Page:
Catholic educationists seek better representation in school syllabus
Catholic educationists in the Muslim majority Pakistan are demanding better representation for all religions in the school textbooks as the government finalizes a new education policy.
“The process of consultation for the National Education Policy (NEP) should involve views of all stakeholders including vulnerable groups like religious minorities,” said Kashif Aslam, Deputy Director of the Advocacy and Program National Commission for Justice and Peace (NCJP), the Church’s human rights body in Pakistan.
“We reject the prevalent tunnel vision and demand a moderate education to promote civic, ethical and critical thinking as per international standards.”
Aslam was speaking on the sidelines of the March 20 press briefing by the Centre for Social Justice (CSJ) with educationists in Lahore.
The speakers also demanded an inclusive and transparent education policy and an increase in the education budget. Pakistan’s expenditure on education is estimated at 2.3 percent of GDP in the fiscal year 2019-20.
This December, the Ministry of Federal Education and Professional Training requested public and education sector experts for their input in developing the new NEP 2021. The three-month process of policymaking will conclude on March 23.
According to the current NEP 2017, illiteracy is more pronounced among ethnic, linguistic and religious minorities, laborers, persons with disabilities, and prisoners. It prioritizes imparting literacy to females, neglected areas and minorities.
However, the Church officials often complain of officials neglecting such policies. They also complain about hate material in the curriculum and an over-emphasis on Islam in Pakistan’s education system, often with a bias against non-Muslims.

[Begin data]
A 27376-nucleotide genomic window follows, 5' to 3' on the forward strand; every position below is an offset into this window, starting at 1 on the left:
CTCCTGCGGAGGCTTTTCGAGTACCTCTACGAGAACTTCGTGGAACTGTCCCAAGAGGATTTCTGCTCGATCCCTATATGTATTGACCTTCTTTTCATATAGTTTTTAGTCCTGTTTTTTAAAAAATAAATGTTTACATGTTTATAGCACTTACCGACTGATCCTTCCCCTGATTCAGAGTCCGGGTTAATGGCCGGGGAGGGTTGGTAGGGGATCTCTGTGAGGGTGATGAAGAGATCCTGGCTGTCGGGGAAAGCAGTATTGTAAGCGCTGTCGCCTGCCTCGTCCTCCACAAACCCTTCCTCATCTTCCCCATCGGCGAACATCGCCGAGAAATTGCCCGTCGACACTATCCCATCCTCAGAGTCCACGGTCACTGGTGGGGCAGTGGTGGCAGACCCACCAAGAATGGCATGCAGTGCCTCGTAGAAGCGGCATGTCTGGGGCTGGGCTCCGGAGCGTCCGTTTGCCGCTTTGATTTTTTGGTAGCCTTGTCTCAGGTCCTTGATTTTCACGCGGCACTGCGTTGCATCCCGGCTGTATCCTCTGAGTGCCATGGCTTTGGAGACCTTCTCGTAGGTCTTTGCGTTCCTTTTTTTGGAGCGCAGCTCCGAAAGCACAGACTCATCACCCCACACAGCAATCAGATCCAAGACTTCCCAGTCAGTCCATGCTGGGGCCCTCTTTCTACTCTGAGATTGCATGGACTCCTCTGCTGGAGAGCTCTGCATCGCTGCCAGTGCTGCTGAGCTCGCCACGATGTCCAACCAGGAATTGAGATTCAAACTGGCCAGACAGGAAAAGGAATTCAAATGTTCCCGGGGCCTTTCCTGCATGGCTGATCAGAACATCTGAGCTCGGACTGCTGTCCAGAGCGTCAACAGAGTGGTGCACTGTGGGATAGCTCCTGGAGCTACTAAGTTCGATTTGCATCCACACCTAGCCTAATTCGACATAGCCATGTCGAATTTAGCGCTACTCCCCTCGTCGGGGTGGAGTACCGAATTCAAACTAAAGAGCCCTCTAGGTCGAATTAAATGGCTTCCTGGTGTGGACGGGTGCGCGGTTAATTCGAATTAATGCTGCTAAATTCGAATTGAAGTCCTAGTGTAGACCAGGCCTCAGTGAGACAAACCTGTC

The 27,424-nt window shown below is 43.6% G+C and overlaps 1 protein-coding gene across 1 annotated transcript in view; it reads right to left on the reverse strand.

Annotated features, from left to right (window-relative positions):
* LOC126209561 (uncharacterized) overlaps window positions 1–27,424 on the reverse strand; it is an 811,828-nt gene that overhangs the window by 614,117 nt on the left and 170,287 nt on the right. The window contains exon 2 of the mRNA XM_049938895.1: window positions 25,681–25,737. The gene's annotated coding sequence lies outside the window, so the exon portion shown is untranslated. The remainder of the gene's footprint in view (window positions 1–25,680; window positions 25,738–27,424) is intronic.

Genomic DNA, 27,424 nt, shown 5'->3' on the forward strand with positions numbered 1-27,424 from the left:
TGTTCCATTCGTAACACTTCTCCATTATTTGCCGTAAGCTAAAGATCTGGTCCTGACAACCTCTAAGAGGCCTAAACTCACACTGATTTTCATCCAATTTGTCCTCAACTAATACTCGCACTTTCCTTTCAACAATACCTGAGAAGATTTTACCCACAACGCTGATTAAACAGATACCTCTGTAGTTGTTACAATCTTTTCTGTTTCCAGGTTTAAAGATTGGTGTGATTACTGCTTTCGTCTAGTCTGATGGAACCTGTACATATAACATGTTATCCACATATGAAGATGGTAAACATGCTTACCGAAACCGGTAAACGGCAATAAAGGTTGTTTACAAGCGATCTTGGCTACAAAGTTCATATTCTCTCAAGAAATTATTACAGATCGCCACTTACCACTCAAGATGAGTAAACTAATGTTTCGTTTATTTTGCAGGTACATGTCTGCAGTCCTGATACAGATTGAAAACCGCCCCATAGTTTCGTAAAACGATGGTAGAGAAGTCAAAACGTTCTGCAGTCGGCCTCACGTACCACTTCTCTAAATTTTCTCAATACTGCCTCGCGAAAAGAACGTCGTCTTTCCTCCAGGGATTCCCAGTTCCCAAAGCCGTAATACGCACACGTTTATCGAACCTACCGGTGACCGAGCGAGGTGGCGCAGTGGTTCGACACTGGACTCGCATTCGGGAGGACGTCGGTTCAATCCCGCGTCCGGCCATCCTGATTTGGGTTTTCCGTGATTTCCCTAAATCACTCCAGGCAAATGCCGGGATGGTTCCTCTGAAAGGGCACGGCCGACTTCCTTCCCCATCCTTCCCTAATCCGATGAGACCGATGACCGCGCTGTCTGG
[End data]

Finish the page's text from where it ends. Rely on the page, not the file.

Some Christians leaders said the new policy supports a single national curriculum, which will be implemented across the country from August.
The new plan involves reading the entire Quran in the primary section, learning Islamic prayers, and memorizing a number of hadith (words, actions, and approval of the Prophet Muhammad) in Arabic with their translation.
“We are more concerned about Muslim students who won’t be able to study anything else except Islam. They will be burdened with more religious content,” said Peter Jacob, CSJ director.
“The policymakers suggest non-Muslim students should vacate classes during these lectures or offering them alternate questions in examinations. Both will further increase the sense of alienation among minority students,” Jacob said.
Last month, the Punjab Textbook Board removed a racist image targeting Christians in a Grade two Urdu-language book. The pictorial story narrated children referring to a “black boy” as a Christian who brings halwa (pudding) for others.